You must incorporate your shadow! (Yes! [she acknowledges my surprise that she’s using Jungian psychology to describe me] YES. YOUR SHADOW! But you knew that! You must understand that every one is nothing, that you are nothing. That the universe is everything and individuals are only an infinitesimal piece!
[At this point Larissa is deep in a trance and making noises which breaks my concentration. I look over at her to see if she’s okay]
“Ahh, so concerned! But why? All is okay. Everyone has their own experience. Everyone is different.”
[She senses my fear and insecurity towards Larissa. My fear for her well being but more importantly my insecurities and fears regarding our relationship]
“This is just your ego speaking. You want to control everything but you can not. You can not control others. You can not control the actions of others. Your ego wants to but can not. You need to let go and accept this. You must let me in.”
[I continue to resist. I’m afraid of leaving Larissa alone and simultaneously afraid of what mother earth has to tell me. She senses that and realizes that everything is becoming overwhelming for me. She begins to hold me and coddle me. To speak to me in a very motherly way.]
“Shh, it’s okay. Everything is okay. This all will pass. I know this is too much. I understand. But you will come back again. I know you will. You will come back and see me.
[I sense that she is upset with the people who are running the ceremony. She tells me “They mean well but they do not understand”. I can sense her scowling in their direction as she runs her hands through my hair, comforting me. But I begin to understand that she is caressing me because she knows that I’m overwhelmed. She then begins talking to me in my own voice, as if it’s my own conscience speaking to me.]
“Fine, I understand. If everything is too much I can speak to you on your own terms. But if you think you can escape me you’re wrong. But you can not hide from me. You must put your ego to the side”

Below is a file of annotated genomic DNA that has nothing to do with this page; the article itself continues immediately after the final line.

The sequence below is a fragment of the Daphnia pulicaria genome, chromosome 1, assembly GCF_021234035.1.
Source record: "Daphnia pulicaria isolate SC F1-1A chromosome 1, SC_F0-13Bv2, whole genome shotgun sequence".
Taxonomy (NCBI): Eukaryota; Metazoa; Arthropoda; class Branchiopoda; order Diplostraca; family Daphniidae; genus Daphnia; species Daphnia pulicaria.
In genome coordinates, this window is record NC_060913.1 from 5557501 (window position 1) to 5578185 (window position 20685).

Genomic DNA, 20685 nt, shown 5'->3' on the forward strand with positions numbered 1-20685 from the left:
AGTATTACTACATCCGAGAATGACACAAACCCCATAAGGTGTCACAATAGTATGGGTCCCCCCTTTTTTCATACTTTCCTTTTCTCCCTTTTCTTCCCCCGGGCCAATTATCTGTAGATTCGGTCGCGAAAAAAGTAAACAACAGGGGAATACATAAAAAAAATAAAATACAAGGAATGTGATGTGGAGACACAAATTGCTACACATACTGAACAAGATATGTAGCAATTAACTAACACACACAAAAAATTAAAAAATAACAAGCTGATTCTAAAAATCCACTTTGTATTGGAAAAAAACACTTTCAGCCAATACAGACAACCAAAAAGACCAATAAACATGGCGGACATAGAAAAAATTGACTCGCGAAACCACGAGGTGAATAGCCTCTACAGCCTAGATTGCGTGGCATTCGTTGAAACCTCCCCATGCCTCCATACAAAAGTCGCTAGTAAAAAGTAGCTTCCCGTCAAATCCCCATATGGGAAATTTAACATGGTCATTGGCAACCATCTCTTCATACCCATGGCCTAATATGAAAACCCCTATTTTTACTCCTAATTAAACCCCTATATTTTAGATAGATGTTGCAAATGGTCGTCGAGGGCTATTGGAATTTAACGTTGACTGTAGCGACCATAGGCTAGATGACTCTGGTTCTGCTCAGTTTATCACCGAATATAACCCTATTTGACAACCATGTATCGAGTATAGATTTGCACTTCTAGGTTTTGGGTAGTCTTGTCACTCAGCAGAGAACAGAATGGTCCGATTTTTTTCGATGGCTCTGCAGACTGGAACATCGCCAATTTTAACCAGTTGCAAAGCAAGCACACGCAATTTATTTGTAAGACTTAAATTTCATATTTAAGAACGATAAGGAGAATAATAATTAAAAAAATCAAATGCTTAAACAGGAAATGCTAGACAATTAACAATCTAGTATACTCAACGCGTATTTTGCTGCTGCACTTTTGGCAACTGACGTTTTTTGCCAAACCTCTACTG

[I continue to resist, so she playfully tries to pick a fight with me. To appeal to my masculinity]
“Ah, I see. You want to be stubborn?! You American men are all the same! I’ll take you on your own terms! You aren’t man enough to confront me!”
[I completely understand what she’s doing and I laugh hysterically. It puts me at ease.]
“Ahh…the ego. ‘Phallogocentric’. That’s the critique of western culture, no? Tell me how it’s wrong!”
[a bit of background of on this point. I’ve been very interested in understanding the post modern view of the world which critiques western civilization as being “phallogocentric” which essentially means that it’s obsessed with men (thus phallus) and logos centric, which is meant to be obsessed with logos, or the spoken word, which is embodied in the Christian creation myth in the masculine form of Jesus Christ.]
I think for a moment, and respond: “Well western history certainly is phallus oriented. Men dominated. Men controlled. Men made decisions and fought wars. The ego of many men certainly thought themselves to be dominant over the universe. To foolishly control it. So the “phallus” part is certainly true.
However the logos—the spoken word.” And before I could finish my thought she finished it for me: